Those Who Bring the Torture – Piling Up Review
In a world where Rogga Johansson bounces between innumerous death metal projects like he’s caught in a psychotic game of musical chairs, you have to tip your cap and give the man his proper respect. Juggling Paganizer, Just Before Dawn, Demiurg, Megascavenger and 50 other bands is something few could pull off, let alone as successfully as he does. Now add to the workload Those Who Bring the Torture and it’s clear the man won’t be taking his vacation days anytime soon. Piling Up is the fourth release from TWBTT and it features Rogga on vocals, guitar and bass with Paganizer mate Dennis Blomberg also providing some guitars and bass. The drumming is handled by a cold, inanimate machine. The music straddles the line between vintage Bolt Thrower, Hypocrisy and the legends of D-beaty Swedish death, with flashes of Napalm Death and morose doom cropping up as well. It’s thunderous, pulverizing death of the olden school and the much maligned drum machine gives it a slight Streetcleaner-era Godflesh vibe, which is an interesting touch. Because Rogga does this stuff so well, the riffs are mostly above average and it’s littered with nifty melodic touches, it ends up a tough album to resist. If there’s such a thing as an easy breezy brootal death album, this may be it.
Although all the songs are cut from the same basic cloth of classic death riffs paired with computer drumming, the level of variety amongst the material is surprising. Opener “Under Twin Suns” lashes out like early Bolt Thrower and the fat, crushing riffs pair wonderfully with Rogga’s ginormous death roars for a crushing tune. Even the thudding, inhuman drumming sounds like machine gun fire or a rumbling tank engine and it fits in more than it has a right to. The title track assaults with corkscrewing, Cannibal Corpse style riffs and Rogga compliments them with a Barnes-esque Cookie Monster delivery. “Lifesucker” opts for a style like Prevail era Kataklysm and mixes in some somber doom leads to mix things up.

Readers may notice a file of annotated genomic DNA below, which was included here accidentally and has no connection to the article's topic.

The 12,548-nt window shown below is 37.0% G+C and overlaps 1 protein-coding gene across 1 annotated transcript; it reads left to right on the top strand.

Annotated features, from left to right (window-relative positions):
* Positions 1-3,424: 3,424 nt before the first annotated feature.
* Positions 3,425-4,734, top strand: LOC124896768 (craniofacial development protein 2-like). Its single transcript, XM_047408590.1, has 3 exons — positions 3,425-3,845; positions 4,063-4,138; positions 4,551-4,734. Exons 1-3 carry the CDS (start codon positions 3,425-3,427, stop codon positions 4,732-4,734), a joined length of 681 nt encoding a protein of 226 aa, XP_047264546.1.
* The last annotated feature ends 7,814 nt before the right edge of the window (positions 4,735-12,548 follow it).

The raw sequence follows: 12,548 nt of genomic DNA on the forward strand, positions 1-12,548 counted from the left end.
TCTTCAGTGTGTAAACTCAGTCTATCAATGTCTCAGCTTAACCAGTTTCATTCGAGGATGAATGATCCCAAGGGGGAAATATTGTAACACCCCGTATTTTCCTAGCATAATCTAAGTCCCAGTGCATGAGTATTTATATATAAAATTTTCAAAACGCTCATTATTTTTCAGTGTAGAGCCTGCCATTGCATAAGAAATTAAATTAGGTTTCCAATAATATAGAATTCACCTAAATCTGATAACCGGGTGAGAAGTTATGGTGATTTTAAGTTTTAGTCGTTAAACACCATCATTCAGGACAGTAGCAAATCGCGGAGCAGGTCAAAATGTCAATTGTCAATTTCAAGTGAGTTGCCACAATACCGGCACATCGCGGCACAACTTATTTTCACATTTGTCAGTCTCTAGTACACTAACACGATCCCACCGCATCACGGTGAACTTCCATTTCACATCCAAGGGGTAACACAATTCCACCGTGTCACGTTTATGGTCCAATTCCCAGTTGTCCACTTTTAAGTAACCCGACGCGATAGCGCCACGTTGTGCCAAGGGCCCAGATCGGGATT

Elsewhere we get bouncy riffs from the Unleashed school during “Towering Structures of the Damned,” and the opening riff on “A Dead Cold Space” is a real winner and sounds like something Running Wild would pen while hopped up on rum and booty (pirate booty that is).
The smattering of doom riffs that pop up definitely work in the album’s favor. Some sound like they belong on the early Cemetery albums, others are closer to what Grave and Asphyx traffic in. They provide a nice respite from the staccato death pummeling and give the songs a bit of added depth.
Rogga is as solid as ever as both a vocalist and a riff writing machine. He brings a lot of the same moods and vibes he had on the last Megascavenger album and that’s a plus. Since I received no breakdown of exactly what parts Dennis Blomberg performed, it’s difficult to assess his contribution beyond the fact that the overall riffing is solid and enjoyable. There’s also a surprising depth to some of the songs, with little melodic touches that leap out of the chaos after a few spins.
Now, let’s talk about that drum machine. I hate those fucking things and outside of techno and industrial music, I rarely see a point to them. I don’t here either, but this came as close as anything to winning me over. On some tracks, the cold, mechanical clicking works surprisingly well and adds an extra dimension of frigid alienation and unpleasantness much like they did on Inner Thought‘s Worldly Separation album from a billion years ago. On other songs they sound fake and cheesy, especially when they attempt rapid-fire double bass shelling (like the intro to “The Gateway”). They don’t derail the album, but they don’t work as well as they would on a Godflesh outing and I’d have preferred a real, live, mostly human drummer for sure.
There’s nothing new or world eating here, but Piling Up is yet another solid, heavy and meaty death platter delivered with Rogga-tastic flair. Even with a drum machine the music still ends up enjoyable and that says something about the writing acumen. Death heads would do well to check this out, drum machine or not.